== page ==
Although optimum values may vary, periodic measurements of both peak and trough concentrations of amikacin are recommended to ensure adequate drug levels and prevent toxic side effects. The most serious toxic effect is permanent damage to the vestibular division of the eighth cranial nerve, which has been reported to occur most frequently in patients with renal failure. Amikacin is inherently stable, is not metabolized, and is excreted primarily by glomerular filtration.
Therefore, the presence of renal impairment drastically alters its pharmacokinetics. If dosage regimens are not drastically adjusted, excess accumulation leading to ototoxicity and further renal impairment could be encountered. While elevated serum levels can be toxic, indiscriminately low dosages of amikacin will result in ineffective treatment for many strains of gram-negative bacteria. Organisms which are resistant to amikacin will often show increased resistance to all other available aminoglycosides. This observation points out the possibility that the indiscriminate use of low dosages of amikacin could engender the emergence of drug-resistant organisms and possibly render the drug ineffective in treating infectious disease.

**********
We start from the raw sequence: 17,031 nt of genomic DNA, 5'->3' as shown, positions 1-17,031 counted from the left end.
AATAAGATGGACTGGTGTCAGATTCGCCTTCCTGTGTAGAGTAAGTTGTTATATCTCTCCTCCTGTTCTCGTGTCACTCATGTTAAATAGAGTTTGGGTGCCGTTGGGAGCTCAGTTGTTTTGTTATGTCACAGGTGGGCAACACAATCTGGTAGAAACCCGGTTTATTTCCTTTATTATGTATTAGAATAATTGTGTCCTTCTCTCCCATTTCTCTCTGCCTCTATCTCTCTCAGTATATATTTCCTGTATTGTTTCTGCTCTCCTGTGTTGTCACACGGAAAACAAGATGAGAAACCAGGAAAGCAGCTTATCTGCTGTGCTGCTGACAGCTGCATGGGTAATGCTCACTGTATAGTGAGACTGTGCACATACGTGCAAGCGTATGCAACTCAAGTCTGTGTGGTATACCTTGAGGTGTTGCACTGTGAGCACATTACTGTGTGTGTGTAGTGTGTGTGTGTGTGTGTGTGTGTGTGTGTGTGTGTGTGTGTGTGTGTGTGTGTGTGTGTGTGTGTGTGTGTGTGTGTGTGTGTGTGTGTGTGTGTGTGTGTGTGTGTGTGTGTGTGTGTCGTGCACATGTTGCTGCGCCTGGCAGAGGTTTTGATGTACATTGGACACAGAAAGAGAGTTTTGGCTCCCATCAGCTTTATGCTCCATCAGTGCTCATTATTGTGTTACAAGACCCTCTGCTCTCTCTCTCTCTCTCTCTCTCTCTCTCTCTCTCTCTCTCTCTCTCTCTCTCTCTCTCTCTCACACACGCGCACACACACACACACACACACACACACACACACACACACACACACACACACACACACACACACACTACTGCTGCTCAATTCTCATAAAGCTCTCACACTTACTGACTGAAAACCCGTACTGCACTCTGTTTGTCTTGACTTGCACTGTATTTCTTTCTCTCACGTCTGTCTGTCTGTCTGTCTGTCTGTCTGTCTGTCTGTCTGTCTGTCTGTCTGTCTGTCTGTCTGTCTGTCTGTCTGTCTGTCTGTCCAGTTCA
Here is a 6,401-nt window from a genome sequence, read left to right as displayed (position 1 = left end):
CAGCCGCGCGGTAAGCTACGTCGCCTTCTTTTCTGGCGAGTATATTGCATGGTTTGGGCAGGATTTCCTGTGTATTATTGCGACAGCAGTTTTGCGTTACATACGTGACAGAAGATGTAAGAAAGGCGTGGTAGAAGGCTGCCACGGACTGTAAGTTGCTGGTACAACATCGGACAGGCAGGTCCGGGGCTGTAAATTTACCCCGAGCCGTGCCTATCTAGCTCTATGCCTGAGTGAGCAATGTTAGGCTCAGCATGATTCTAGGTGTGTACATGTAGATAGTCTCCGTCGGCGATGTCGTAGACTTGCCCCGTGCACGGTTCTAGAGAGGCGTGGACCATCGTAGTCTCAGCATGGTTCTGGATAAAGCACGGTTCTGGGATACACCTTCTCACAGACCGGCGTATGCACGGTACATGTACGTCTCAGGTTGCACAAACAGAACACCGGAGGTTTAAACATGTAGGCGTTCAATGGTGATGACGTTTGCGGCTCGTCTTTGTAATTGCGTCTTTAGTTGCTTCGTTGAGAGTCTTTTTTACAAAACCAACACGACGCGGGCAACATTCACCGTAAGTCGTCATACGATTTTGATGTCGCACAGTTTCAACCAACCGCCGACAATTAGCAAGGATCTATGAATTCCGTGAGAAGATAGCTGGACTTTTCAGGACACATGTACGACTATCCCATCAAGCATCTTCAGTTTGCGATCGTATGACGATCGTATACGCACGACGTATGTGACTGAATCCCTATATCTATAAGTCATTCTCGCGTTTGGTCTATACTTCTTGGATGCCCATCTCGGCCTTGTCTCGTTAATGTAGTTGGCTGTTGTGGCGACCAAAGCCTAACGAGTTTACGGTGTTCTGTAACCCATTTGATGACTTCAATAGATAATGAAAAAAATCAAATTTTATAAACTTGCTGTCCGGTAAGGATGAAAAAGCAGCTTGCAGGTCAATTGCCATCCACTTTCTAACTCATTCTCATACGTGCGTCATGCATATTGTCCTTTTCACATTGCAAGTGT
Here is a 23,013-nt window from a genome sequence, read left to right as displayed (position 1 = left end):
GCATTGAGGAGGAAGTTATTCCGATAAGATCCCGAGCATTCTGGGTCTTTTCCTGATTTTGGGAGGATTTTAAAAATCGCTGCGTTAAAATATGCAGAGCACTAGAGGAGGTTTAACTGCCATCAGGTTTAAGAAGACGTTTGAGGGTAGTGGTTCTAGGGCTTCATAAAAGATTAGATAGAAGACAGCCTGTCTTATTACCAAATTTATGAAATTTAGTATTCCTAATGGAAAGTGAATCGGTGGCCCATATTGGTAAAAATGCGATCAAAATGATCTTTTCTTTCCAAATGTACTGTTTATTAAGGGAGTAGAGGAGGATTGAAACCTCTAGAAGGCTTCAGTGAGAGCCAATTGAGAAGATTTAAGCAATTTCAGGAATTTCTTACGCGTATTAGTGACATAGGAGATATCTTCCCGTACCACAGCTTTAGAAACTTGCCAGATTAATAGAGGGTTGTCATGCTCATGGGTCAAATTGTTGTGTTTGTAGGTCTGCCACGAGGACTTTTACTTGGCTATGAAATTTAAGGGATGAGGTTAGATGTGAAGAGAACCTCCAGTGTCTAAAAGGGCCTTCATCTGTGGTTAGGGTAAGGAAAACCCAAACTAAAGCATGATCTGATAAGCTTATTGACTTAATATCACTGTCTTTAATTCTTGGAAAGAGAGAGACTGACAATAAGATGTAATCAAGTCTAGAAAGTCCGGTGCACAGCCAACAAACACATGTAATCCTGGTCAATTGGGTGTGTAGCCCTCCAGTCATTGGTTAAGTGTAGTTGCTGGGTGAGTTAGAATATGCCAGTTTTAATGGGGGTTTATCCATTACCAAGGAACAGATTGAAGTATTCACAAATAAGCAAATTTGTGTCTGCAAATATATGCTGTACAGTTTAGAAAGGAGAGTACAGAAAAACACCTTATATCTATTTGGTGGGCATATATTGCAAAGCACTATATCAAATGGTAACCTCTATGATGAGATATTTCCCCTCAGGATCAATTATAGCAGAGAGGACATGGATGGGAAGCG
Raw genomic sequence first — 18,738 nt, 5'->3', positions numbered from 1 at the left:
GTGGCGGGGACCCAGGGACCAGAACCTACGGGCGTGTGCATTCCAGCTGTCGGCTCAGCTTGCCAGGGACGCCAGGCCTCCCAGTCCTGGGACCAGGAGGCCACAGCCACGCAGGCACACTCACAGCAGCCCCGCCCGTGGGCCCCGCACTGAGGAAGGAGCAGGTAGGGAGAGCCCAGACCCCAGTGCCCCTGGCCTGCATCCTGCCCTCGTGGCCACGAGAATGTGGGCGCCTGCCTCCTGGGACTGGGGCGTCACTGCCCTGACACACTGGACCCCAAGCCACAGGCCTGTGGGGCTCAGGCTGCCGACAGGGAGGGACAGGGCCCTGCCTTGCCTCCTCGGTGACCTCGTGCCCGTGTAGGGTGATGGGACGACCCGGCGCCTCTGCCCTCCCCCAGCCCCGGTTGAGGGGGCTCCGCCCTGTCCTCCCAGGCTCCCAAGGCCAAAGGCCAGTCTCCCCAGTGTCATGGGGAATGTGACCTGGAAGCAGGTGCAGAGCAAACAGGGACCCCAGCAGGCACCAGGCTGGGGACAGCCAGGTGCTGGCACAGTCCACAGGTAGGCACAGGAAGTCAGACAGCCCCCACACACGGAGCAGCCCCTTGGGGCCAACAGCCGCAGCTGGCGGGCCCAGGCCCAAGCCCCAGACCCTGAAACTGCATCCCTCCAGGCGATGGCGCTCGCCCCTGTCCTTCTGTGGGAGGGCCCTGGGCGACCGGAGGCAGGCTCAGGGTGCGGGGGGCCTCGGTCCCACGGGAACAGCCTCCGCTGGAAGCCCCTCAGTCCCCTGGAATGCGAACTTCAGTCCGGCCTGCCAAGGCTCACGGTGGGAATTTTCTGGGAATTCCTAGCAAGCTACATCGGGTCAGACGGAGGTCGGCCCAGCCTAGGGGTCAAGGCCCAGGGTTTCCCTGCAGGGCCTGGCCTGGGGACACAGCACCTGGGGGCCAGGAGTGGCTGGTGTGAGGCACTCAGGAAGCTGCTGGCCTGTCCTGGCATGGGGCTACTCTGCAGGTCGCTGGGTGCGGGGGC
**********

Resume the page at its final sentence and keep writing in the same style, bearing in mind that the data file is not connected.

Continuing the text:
Each laboratory should investigate the transferability of the expected values to its own patient population and, if necessary, determine its own therapeutic range.